ATLANTA -- The rain delay of two hours and 55 minutes didn’t seem to faze Phillies ace Zack Wheeler.
Was the sixth-inning injury delay a different story?
“Not at all,” Wheeler insisted.
The Braves believed him.
“No, he’s a Cy Young-caliber pitcher,” said Atlanta catcher Travis d’Arnaud, who knows a thing or two about pitchers' rhythm.
“Maybe,” mused Braves third baseman Austin Riley, “it sparked something in the crowd and in our dugout. That fight in us. Anything can happen at any time.”
Whatever its impact on the ensuing game-changing rally, one wayward fastball to Braves star Ronald Acuña Jr. proved the pivotal point in their 3-0 win over Wheeler and the Phillies in Game 2 of the National League Division Series on Wednesday night at Truist Park, as Atlanta transformed a scoreless pitchers’ duel into a best-of-five-series knotted at 1-1 heading to Philadelphia.
Acuña got it started the painful way.
“He's just kind of that electric guy that does have that penchant for igniting things, especially this time of year, when he gets on,” Braves manager Brian Snitker said. “And it's pretty good to have those guys coming in behind him.”
How was Acuña feeling at the end of the night? Game 3, after all, is less than two days away.
“We won,” he said. “Everything feels good.”
Before that fastball, Wheeler was in total control. He cruised into this series with a 14 1/3-inning scoreless streak, including 6 1/3 innings of two-hit ball against the Cardinals on Friday afternoon in Game 1 of the NL Wild Card Series. Wheeler kept the streak alive against the Braves for five scoreless innings on just 50 pitches. Atlanta’s only baserunner before the sixth was Acuña, who smacked an opposite-field single to lead off the fourth inning and never budged from first base.
Wheeler had two outs in the sixth and was humming along at 59 pitches when Acuña dug into the batter’s box. Wheeler tried to bury a sinker inside, as right-handed pitchers do with two-seam fastballs against right-handed hitters. This one missed the padded plastic guard on Acuña’s exposed left arm and hit the underside of his right forearm instead, just shy of the elbow. Acuña doubled over in pain as medical officials and Snitker came to assess the situation. Fans who had waited out the lengthy rain delay voiced their displeasure.
Ultimately, Acuña stayed in the game. Before Wheeler threw his next pitch, he threw over to first base, drawing further ire.
From the hit-by-pitch to that throw over, four minutes and 11 seconds had elapsed.
“I don't think anything really knocks you out of your rhythm, unless it's, like, a 10-minute delay, maybe,” Wheeler said. “I was throwing my pitches that I needed to throw, warmups or whatever you want to call them. I just didn't execute when the time came.”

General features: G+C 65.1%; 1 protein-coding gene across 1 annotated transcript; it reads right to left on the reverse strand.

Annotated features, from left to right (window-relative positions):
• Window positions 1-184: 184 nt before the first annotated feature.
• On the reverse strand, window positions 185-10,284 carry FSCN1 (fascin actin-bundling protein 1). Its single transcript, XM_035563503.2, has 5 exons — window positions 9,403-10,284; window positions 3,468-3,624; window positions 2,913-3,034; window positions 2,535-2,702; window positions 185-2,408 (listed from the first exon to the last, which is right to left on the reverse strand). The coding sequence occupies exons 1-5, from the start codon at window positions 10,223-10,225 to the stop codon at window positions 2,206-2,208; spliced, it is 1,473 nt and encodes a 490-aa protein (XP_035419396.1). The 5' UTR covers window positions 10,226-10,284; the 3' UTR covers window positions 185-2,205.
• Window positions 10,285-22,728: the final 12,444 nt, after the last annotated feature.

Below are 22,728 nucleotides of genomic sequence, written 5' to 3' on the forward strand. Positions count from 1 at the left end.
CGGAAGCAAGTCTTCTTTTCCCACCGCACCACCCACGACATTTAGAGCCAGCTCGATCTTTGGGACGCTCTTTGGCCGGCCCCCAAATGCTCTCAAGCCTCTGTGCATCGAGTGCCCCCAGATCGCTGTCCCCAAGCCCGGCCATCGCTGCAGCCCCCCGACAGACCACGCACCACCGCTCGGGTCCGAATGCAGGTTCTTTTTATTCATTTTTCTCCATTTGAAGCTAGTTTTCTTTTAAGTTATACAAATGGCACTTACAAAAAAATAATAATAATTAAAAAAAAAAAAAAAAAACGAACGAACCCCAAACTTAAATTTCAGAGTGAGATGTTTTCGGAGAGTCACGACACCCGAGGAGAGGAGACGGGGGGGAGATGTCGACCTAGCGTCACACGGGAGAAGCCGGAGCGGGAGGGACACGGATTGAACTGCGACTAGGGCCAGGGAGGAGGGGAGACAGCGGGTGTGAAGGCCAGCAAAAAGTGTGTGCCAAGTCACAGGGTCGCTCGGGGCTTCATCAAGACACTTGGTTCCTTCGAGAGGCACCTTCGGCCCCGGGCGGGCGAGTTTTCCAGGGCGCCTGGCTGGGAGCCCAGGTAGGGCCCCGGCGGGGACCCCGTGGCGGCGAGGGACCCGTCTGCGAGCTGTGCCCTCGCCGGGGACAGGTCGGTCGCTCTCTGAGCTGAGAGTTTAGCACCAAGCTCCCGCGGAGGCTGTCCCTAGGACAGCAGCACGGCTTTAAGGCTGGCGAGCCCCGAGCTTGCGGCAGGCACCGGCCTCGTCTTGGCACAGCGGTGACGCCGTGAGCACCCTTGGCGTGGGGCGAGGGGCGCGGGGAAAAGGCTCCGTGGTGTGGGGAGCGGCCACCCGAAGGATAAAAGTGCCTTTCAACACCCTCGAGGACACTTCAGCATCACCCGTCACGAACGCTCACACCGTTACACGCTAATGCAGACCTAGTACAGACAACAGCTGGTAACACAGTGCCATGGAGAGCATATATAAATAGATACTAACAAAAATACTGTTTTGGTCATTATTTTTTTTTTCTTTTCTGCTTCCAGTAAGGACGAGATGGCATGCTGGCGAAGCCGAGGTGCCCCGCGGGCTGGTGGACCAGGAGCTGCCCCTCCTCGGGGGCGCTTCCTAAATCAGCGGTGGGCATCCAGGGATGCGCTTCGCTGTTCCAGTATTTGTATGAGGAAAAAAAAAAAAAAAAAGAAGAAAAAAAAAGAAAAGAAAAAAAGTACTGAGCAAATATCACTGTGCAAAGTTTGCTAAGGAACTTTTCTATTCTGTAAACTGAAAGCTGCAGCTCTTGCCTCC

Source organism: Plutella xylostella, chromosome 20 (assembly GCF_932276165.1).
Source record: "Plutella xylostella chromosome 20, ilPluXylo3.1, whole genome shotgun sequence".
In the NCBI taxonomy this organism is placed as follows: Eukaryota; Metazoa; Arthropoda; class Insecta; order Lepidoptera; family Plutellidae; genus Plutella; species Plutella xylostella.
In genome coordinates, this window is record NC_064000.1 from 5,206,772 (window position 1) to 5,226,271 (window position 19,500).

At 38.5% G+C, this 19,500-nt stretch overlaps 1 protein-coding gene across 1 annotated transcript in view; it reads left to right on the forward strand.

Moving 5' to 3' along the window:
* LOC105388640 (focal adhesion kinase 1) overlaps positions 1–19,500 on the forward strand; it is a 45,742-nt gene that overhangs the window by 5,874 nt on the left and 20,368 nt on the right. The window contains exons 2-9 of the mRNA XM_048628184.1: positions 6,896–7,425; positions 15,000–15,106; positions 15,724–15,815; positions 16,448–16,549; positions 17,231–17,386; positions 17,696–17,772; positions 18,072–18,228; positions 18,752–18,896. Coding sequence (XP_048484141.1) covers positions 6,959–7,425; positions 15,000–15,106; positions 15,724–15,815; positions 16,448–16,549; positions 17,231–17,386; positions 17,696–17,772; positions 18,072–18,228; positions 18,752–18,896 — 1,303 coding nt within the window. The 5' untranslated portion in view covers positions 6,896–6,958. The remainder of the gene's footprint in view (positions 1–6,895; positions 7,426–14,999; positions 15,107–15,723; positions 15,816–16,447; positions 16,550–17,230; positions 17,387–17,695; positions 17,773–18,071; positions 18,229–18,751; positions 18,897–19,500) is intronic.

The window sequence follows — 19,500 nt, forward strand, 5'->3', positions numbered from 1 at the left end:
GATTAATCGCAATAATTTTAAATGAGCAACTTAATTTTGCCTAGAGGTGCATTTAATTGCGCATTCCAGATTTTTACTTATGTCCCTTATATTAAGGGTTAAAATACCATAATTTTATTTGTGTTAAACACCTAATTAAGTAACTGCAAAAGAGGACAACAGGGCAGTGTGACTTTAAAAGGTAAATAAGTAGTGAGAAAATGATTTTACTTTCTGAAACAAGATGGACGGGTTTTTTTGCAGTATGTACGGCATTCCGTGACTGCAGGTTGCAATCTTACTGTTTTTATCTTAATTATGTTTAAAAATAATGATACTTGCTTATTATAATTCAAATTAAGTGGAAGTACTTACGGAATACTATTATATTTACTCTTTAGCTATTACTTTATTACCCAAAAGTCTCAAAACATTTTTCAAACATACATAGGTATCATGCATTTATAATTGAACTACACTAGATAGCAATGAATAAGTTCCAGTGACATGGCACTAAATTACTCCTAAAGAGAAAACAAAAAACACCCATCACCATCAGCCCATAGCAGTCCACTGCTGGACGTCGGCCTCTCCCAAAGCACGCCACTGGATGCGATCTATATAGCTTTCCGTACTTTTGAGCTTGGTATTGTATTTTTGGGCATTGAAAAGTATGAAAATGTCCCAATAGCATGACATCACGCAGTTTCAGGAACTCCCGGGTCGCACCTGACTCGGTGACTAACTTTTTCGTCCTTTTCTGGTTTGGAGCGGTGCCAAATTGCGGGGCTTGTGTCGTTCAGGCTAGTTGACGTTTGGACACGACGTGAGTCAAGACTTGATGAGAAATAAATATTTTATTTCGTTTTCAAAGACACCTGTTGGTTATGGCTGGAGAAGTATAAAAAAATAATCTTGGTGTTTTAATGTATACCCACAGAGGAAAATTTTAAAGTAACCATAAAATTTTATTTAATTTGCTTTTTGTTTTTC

Dansby Swanson, coming off four strikeouts in Game 1 and hitless in his first two at-bats of Game 2 -- including another strikeout -- extended the inning with a six-pitch walk. Then Matt Olson, the dangerous slugger whose three-run home run had given Atlanta something to feel good about in the ninth inning of the Phillies’ Game 1 win, smashed a 101.3 mph ground ball to the right of first baseman Rhys Hoskins. It ticked off Hoskins’ glove and Acuña raced around from second for the night’s first run.
From the Phillies’ point of view, it was the first in a series of balls to just the wrong spot. Hoskins had minus-8 Outs Above Average on plays to his right this season, which ranked 36th out of 37 qualified first basemen. Compare that to 0 OAA to his left and going back and plus-2 OAA coming in.
The official scorer awarded Olson a base hit.
“I don't know whether he didn't get a good read off the bat, but it's probably a play you should try to keep it in front of you if you can,” Phillies manager Rob Thomson said. “I think if you asked Rhys, he would probably tell you he should make that play.”
Said Hoskins: “That’s a play I’ve made before, I’ll make again. I didn’t make it tonight.”
If Olson got the job done with hard contact, Riley got the job done simply by putting the bat on the baseball. His bouncer to the left side of the infield left the bat at 55.1 mph, according to Statcast -- the most meager ball in play for either team all night. It was good for another run and a 2-0 lead. Then Travis d’Arnaud capped a six-pitch at-bat with an RBI single, making it 3-0 Atlanta.
After getting the first two outs of the sixth on eight pitches, Wheeler needed 21 more to get the third out.
“Baseball is baseball. It’s a game of inches,” Phillies right fielder Nick Castellanos said. “One more inch the other way [on Olson’s hot shot], it gets in the glove and we’re out of it. Then after that, it wasn’t like they were hitting the ball really hard. They just found holes.”
“When guys are going like that,” Olson said of Wheeler, “you’ve just got to find a way to make something happen. I was able to squeak one through, and Riley had that little swinging bunt. And then [d’Arnaud] got one through the middle and ended up being enough. Our pitchers did a hell of a job tonight.”
Snitker identified a bonus to the Braves’ long rally: It gave Acuña time to test his elbow and stay in the game. After scoring, he carefully high-fived teammates with his left hand and then darted into the clubhouse to have his right elbow evaluated. Acuña had time to make some throws in the indoor batting cage and decided he could continue.
“To be honest, I was hurting pretty bad," Acuña said, "but there was no way I was going to get out of that game."
He added in English, “Everything’s good.”